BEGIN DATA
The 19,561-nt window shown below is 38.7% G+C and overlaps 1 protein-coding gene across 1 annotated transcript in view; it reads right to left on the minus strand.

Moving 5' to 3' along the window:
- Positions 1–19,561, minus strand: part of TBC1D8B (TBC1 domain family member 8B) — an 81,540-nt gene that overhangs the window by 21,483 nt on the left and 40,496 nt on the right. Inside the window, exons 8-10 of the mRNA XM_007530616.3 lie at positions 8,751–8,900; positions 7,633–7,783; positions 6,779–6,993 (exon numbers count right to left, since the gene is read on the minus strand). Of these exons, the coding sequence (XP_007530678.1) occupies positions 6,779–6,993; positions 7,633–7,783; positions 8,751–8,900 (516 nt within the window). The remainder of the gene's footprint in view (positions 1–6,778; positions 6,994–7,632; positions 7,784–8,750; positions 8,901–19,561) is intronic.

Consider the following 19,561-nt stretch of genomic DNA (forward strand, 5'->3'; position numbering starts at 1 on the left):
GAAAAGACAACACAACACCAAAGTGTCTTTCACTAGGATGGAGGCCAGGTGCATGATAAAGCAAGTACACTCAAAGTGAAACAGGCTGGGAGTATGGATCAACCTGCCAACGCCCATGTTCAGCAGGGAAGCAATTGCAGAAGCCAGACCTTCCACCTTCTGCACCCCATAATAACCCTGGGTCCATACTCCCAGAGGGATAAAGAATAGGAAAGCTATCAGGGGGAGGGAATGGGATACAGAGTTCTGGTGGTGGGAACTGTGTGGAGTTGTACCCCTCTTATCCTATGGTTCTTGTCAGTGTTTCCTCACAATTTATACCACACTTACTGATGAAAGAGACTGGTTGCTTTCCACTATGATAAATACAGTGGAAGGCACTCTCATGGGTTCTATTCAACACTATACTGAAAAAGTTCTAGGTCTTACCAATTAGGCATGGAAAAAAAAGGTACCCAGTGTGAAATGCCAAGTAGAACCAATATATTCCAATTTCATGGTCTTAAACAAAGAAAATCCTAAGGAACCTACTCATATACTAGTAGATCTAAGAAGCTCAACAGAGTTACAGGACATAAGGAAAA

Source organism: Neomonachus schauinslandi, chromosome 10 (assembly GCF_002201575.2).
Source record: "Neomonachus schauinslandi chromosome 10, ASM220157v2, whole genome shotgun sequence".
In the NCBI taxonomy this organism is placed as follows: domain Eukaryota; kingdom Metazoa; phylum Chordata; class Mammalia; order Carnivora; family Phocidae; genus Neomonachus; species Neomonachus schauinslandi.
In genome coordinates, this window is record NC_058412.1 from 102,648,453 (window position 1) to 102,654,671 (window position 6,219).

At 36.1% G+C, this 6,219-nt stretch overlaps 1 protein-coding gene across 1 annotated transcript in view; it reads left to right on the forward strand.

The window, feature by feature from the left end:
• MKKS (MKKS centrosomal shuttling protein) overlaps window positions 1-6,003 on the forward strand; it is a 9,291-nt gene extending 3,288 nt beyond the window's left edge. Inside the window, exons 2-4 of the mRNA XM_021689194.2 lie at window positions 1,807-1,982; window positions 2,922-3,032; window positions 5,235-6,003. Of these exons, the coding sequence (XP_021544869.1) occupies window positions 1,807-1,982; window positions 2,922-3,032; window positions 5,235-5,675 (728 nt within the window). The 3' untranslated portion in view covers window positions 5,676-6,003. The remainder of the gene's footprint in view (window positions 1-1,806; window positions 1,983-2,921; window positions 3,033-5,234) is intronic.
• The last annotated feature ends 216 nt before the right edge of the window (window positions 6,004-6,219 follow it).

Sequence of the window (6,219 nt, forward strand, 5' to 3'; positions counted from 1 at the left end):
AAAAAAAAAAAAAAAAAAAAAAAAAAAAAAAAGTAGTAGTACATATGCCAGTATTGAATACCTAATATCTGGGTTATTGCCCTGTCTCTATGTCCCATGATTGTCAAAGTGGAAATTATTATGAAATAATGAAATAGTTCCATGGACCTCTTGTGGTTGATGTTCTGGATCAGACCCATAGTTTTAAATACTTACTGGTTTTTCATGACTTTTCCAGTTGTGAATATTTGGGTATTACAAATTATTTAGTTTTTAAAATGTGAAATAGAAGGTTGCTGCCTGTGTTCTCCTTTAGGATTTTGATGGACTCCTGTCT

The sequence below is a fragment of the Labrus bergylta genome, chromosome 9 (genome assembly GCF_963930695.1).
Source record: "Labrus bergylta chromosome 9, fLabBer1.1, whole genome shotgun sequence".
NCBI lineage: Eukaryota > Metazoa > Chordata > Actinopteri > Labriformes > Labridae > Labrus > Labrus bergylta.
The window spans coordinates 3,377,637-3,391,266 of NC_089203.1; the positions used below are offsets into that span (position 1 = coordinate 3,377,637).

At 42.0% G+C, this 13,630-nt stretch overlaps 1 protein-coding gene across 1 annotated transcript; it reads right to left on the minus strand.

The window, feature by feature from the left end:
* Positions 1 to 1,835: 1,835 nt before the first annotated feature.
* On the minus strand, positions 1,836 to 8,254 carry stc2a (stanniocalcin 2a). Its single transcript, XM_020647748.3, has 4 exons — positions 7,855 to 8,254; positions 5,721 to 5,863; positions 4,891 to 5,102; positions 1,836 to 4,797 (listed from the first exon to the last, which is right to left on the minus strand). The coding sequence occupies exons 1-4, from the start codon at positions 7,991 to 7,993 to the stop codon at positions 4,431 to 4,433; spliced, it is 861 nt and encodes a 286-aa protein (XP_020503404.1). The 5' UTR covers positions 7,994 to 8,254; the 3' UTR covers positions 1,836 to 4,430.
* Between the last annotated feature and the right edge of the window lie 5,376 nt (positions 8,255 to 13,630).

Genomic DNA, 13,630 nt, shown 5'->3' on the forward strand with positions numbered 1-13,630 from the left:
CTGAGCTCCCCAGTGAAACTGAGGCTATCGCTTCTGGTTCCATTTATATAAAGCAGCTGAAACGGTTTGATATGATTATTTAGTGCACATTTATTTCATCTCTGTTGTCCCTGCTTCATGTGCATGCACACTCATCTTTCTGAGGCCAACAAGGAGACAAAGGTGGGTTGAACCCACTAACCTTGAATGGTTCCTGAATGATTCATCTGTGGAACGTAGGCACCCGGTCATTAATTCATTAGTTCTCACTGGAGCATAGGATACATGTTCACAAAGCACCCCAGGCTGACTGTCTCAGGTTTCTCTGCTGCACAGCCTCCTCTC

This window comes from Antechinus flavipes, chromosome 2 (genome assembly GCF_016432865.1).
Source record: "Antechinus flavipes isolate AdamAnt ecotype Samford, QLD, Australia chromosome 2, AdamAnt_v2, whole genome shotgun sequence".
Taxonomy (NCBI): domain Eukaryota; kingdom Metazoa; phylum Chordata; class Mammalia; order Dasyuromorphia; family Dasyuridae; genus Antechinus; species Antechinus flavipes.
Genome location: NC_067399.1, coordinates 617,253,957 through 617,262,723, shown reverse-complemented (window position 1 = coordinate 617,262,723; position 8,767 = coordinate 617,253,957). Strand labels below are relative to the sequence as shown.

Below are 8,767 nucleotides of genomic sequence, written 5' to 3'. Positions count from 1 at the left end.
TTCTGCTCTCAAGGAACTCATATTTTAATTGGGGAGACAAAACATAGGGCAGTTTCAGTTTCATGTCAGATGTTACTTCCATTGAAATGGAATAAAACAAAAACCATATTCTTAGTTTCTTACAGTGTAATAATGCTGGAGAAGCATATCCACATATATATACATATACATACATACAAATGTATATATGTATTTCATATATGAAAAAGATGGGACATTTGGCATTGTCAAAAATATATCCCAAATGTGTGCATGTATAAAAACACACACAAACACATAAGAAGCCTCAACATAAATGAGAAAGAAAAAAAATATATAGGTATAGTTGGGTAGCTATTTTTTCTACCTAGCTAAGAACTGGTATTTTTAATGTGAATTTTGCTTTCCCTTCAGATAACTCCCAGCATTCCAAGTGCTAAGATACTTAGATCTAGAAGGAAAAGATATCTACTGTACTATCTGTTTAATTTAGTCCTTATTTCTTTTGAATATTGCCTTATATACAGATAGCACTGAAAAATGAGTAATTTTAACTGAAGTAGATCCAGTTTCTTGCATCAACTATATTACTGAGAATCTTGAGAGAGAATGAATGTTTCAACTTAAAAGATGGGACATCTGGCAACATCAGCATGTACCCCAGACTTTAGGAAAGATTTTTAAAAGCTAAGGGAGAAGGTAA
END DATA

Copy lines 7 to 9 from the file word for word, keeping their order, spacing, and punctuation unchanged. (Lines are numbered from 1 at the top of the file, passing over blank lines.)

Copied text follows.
Source record: "Neomonachus schauinslandi chromosome 10, ASM220157v2, whole genome shotgun sequence".
In the NCBI taxonomy this organism is placed as follows: domain Eukaryota; kingdom Metazoa; phylum Chordata; class Mammalia; order Carnivora; family Phocidae; genus Neomonachus; species Neomonachus schauinslandi.
In genome coordinates, this window is record NC_058412.1 from 102,648,453 (window position 1) to 102,654,671 (window position 6,219).